GLOBAL ECONOMICS AND POLITICS

Leo Haviland provides clients with original, provocative, cutting-edge fundamental supply/demand and technical research on major financial marketplaces and trends. He also offers independent consulting and risk management advice.

Haviland’s expertise is macro. He focuses on the intertwining of equity, debt, currency, and commodity arenas, including the political players, regulatory approaches, social factors, and rhetoric that affect them. In a changing and dynamic global economy, Haviland’s mission remains constant – to give timely, value-added marketplace insights and foresights.

Leo Haviland has three decades of experience in the Wall Street trading environment. He has worked for Goldman Sachs, Sempra Energy Trading, and other institutions. In his research and sales career in stock, interest rate, foreign exchange, and commodity battlefields, he has dealt with numerous and diverse financial institutions and individuals. Haviland is a graduate of the University of Chicago (Phi Beta Kappa) and the Cornell Law School.


 

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MARKETPLACE TRAVELS: POTENTIAL BUMPS IN THE ROAD ©Leo Haviland April 2, 2024

The Federal Reserve Chairman (Jerome Powell) recently stated that the path to the Fed’s two percent inflation target was “sometimes bumpy”. (Remarks at the 3/29/24 “Macroeconomics and Monetary Policy Conference”, San Francisco Fed; see Financial Times, 3/30/24, p1)

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STARTING POINTS

Since around end December 2023, global inflationary forces probably have become stronger (or at least more firmly entrenched). Note the increase in the United States Treasury 10 year note yield and prices for commodities “in general” since then. Recent consumer price index measures, despite having fallen from their peaks, remain fairly distant from the Federal Reserve Board’s targets. The Fed therefore will find it difficult to reduce its Federal Funds policy rate nearly as much as many marketplace participants hope. The US dollar has remained strong, appreciating slightly since year end 2023; this suggests that American interest rate yields probably will remain rather high. America’s substantial national debt problems remain unsolved (as does China’s), with little prospect of progress anytime soon. Ongoing large federal government budget deficits and high and growing debt as a percentage of GDP tend to boost interest rate yields higher.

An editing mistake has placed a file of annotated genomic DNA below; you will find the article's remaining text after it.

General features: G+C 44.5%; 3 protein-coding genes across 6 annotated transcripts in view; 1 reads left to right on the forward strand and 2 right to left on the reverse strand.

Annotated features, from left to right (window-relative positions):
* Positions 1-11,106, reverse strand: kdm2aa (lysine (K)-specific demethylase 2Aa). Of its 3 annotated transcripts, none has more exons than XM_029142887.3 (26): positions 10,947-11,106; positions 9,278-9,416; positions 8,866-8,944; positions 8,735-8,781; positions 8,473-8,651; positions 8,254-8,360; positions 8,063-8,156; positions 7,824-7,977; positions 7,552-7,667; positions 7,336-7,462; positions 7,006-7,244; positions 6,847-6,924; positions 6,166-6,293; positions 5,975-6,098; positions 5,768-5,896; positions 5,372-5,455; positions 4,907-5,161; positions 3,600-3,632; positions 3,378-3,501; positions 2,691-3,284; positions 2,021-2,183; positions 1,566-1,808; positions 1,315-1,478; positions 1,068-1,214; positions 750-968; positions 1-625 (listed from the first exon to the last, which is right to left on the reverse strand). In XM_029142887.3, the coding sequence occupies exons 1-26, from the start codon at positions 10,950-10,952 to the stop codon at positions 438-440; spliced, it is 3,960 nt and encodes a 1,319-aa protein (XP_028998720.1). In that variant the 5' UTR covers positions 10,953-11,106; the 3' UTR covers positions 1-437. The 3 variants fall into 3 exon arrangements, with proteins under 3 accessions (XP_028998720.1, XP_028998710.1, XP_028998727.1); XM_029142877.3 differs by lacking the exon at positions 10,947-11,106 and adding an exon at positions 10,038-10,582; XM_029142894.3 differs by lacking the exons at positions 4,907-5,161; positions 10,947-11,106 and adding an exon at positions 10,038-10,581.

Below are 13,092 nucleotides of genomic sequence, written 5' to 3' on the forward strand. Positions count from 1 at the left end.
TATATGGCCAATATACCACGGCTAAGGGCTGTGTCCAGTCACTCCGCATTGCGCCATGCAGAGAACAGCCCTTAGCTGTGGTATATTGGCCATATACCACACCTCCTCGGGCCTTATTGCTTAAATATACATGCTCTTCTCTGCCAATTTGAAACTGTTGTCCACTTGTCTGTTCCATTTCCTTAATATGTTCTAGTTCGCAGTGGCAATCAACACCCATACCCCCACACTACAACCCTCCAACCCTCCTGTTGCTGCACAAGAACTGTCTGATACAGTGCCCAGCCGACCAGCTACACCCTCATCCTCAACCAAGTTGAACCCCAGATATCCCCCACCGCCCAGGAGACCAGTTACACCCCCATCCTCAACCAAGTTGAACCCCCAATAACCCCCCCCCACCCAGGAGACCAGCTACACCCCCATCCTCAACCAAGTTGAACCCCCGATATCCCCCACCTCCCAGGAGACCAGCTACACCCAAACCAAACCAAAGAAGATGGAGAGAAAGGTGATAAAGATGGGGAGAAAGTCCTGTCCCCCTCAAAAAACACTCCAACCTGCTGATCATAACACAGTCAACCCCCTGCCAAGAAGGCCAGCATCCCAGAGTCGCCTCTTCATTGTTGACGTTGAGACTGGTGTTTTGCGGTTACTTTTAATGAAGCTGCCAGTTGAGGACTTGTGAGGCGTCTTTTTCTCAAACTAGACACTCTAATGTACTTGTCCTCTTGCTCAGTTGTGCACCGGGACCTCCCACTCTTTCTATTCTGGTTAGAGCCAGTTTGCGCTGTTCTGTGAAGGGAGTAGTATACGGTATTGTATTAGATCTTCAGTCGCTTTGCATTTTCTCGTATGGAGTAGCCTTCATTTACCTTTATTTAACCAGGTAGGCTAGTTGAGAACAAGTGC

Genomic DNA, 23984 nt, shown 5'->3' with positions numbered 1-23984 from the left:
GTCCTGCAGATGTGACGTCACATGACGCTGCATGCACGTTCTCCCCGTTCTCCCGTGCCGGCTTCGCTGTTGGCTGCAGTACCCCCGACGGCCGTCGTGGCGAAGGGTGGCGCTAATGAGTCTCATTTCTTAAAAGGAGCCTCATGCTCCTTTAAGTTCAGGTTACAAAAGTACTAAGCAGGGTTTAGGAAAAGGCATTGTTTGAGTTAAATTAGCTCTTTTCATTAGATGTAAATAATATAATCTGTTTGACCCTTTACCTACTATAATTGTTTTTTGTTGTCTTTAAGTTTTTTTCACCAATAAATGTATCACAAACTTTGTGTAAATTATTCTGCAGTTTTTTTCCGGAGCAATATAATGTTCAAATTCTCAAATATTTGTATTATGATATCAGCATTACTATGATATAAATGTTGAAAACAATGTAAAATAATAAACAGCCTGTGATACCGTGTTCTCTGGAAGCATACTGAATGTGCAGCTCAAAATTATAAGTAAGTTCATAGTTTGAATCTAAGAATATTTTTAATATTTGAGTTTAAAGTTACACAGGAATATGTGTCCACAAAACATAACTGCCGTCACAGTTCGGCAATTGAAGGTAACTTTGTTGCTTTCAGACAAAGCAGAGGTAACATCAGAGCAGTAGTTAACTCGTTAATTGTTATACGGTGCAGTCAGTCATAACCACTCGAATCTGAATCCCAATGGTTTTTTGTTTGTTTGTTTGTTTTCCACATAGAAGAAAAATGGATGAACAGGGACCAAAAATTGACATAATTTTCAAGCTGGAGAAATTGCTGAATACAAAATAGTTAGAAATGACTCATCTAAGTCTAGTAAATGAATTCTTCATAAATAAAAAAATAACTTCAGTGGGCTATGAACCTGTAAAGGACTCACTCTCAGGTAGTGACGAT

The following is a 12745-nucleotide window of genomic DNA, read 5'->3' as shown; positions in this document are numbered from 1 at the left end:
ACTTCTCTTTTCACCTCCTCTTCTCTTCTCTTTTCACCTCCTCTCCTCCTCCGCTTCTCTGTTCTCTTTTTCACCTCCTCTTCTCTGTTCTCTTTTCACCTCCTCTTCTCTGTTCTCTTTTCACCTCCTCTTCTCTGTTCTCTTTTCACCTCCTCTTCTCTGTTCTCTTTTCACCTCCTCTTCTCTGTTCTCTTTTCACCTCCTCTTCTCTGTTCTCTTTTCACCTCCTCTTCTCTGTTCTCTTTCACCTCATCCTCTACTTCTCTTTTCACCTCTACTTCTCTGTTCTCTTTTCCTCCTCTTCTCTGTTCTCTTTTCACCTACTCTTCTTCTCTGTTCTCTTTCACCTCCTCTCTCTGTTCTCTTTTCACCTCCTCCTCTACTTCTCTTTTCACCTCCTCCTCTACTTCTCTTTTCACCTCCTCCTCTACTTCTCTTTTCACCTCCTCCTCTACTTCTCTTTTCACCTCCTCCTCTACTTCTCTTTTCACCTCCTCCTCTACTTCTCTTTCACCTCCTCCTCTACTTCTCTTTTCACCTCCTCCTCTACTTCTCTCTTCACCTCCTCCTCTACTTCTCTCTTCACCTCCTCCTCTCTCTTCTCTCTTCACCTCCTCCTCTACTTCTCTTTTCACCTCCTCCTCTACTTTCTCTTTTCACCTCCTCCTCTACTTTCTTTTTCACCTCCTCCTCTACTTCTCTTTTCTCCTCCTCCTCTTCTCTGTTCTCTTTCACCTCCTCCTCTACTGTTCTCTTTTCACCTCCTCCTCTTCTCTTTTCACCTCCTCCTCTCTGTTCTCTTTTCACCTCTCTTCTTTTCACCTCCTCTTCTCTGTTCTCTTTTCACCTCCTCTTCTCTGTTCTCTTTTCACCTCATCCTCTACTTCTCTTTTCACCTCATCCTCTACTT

Many times over the past century, significantly increasing United States interest rate yields have preceded a major peak, or at least a noteworthy top, in key stock marketplace benchmarks such as the Dow Jones Industrial Average and S+P 500. Marketplace opinions regarding substantial growth in US corporate earnings prospects for calendar years 2024 and 2025 look very optimistic. Whereas the S+P 500’s towering bull move carried into March 2024, US existing single-family home prices remain beneath their June 2023 peak. 

The US national political scene in general and election season 2024 in particular add to financial marketplace risks. 

Bitcoin and gold trends offer insight into patterns and prospects for other marketplaces, including the S+P 500. 

US INFLATION AND INTEREST RATES: RISKY BUSINESS

In the classic American film, “All About Eve” (Joseph Mankiewicz, director), the actress Margo Channing (played by Bette Davis) declares: “Fasten your seat belts. It’s going to be a bumpy night.”